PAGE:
This month, in the mountains of northern Vietnam, Blue Dragon has been training community leaders and teachers to stay safe from human trafficking.
In remote ethnic minority communities, where the mainstream Vietnamese language isn’t widely spoken, access to information that keeps people safe from human trafficking is limited. Such communities are also some of the most vulnerable to falling victim to this crime.
An important part of Blue Dragon’s ongoing work is educating communities in Vietnam about human trafficking. This month in northern Ha Giang province, around 40 community leaders, including local officials, social workers and police officers, from across the province joined Blue Dragon anti-trafficking coordinator, Thuan.
“These training sessions are so important for preventing human trafficking,” says Thuan. “Local leaders share knowledge throughout their communities. By showing them how to teach others about what human trafficking is and how to prevent it, many hundreds of people will gain this knowledge.”
Like all tight-knit communities, this group of community figureheads want the people they feel responsible for to be safe. One of these figures, Nam, said, “I am very proud to have taken part in the sessions. They gave me a deeper understanding of how to combat human trafficking in my village. I’m excited to help my neighbours stay safe.”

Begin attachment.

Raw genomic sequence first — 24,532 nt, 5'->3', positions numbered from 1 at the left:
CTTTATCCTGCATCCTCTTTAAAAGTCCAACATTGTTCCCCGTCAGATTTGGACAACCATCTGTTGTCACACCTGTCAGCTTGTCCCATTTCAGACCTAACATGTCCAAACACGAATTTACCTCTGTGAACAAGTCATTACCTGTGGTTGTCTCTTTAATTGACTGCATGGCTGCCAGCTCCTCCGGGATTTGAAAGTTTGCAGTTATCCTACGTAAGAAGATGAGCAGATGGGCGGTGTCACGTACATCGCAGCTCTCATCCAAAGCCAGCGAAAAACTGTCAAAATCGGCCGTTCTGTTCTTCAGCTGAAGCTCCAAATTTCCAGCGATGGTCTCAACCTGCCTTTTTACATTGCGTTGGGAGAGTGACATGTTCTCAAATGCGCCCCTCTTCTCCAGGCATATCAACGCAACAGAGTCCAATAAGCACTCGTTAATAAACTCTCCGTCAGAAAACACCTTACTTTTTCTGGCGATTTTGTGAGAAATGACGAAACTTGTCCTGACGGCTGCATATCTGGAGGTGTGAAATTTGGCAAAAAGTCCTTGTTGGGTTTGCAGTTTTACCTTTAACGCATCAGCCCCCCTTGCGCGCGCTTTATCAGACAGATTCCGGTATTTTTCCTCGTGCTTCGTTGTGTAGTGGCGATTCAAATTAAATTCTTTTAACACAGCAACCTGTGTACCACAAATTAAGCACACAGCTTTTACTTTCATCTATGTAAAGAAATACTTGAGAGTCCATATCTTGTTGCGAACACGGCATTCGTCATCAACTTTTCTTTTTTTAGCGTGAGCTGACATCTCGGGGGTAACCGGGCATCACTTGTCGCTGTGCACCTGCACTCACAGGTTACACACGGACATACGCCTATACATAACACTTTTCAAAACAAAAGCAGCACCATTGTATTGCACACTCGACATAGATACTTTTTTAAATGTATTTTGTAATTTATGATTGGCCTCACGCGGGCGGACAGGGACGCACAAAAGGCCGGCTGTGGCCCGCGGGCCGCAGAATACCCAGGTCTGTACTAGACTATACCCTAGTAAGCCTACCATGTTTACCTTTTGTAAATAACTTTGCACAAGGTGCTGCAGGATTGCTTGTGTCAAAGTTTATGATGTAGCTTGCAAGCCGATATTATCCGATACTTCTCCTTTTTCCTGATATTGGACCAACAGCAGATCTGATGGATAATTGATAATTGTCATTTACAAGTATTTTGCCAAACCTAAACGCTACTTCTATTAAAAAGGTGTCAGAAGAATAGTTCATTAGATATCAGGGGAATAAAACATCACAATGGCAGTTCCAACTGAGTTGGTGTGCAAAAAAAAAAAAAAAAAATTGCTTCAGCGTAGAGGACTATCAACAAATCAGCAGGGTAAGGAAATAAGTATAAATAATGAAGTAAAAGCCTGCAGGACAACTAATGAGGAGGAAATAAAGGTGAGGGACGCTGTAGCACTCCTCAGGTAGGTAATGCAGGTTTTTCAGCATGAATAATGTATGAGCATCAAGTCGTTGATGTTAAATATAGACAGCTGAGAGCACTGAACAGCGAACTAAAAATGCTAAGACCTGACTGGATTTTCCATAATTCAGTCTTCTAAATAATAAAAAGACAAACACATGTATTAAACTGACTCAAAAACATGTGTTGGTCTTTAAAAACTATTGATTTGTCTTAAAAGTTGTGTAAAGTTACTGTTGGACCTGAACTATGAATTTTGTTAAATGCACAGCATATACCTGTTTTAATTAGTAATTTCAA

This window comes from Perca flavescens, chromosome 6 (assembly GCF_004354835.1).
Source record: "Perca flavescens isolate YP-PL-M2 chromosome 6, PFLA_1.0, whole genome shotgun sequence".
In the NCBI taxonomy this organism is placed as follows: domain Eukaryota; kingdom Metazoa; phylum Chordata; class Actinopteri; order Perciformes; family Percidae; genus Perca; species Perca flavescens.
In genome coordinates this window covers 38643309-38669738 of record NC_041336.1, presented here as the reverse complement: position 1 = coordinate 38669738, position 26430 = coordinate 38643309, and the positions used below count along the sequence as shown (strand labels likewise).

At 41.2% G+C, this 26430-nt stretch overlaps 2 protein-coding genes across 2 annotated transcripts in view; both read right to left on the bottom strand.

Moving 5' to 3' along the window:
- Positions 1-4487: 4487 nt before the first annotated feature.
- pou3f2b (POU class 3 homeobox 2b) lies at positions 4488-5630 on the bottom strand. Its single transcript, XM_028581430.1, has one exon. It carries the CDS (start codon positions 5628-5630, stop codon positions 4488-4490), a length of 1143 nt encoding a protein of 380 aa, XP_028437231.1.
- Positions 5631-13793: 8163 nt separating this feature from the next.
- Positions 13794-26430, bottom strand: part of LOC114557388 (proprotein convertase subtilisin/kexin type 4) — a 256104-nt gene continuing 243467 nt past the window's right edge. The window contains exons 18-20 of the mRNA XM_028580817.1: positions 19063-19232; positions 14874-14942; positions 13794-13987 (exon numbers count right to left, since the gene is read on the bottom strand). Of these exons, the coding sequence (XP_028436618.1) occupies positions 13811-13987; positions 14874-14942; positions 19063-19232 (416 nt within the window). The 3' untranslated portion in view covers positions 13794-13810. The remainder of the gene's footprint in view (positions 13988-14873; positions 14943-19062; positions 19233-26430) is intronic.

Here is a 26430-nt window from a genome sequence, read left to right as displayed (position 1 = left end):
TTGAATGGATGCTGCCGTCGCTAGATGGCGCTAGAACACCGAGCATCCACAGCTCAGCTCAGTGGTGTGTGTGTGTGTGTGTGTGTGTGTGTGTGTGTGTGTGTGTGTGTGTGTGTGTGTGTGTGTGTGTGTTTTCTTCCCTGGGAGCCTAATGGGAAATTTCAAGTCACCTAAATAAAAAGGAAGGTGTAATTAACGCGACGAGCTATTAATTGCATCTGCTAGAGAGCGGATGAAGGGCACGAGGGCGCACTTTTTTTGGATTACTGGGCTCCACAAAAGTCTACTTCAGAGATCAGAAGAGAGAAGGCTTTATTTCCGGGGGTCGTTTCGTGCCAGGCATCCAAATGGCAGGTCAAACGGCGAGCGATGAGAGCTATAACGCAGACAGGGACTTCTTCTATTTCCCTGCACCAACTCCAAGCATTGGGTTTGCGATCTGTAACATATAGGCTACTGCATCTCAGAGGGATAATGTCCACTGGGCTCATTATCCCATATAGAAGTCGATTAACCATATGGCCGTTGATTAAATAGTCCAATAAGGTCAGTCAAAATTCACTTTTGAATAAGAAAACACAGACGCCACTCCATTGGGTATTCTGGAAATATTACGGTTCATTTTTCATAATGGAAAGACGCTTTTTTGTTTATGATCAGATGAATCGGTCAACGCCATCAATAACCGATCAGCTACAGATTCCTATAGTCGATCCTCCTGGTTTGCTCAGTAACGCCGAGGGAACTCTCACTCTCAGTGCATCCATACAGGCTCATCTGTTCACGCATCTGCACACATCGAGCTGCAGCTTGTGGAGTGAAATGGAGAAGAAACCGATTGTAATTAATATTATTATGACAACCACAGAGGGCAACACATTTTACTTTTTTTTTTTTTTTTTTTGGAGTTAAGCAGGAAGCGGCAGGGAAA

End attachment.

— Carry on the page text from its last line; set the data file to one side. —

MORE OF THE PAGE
Learning Through Play
As well as community leaders, teachers play a critical role in the fight against human trafficking. This month, 30 teachers gathered to learn about anti-trafficking techniques and cyber safety. Significantly, they also shared ideas on how to effectively teach this to children.
“When it comes to training teachers,” says Chuyen, Blue Dragon’s expert in the field, “the task isn’t so much about anti-human trafficking education. Instead, we focus on giving teachers fun and engaging methods that teach children how to keep themselves safe.”
A key part of this is the concept of learning through play. “By making lessons engaging and fun, students are more likely to take on board what they learn. With this approach, we see students participate enthusiastically.” says Chuyen.
From this training, a whole crop of teachers, responsible for the education of hundreds of students each, left confident in how to deliver anti-human trafficking lessons to their students in an effective and memorable way.
“I’ve heard a lot about the method of learning through play,” says Anh, a teacher who attended the workshop, “but I haven’t been able to design a lesson because I didn’t understand the method well. Now I am confident I can teach fun classes for my students which still give them knowledge on anti-trafficking.”
There are many tactics needed to end human trafficking. Quietly educating the communities that victims are most likely to come from is unlikely to attract front page headlines, but it is crucial to winning the fight against human trafficking.
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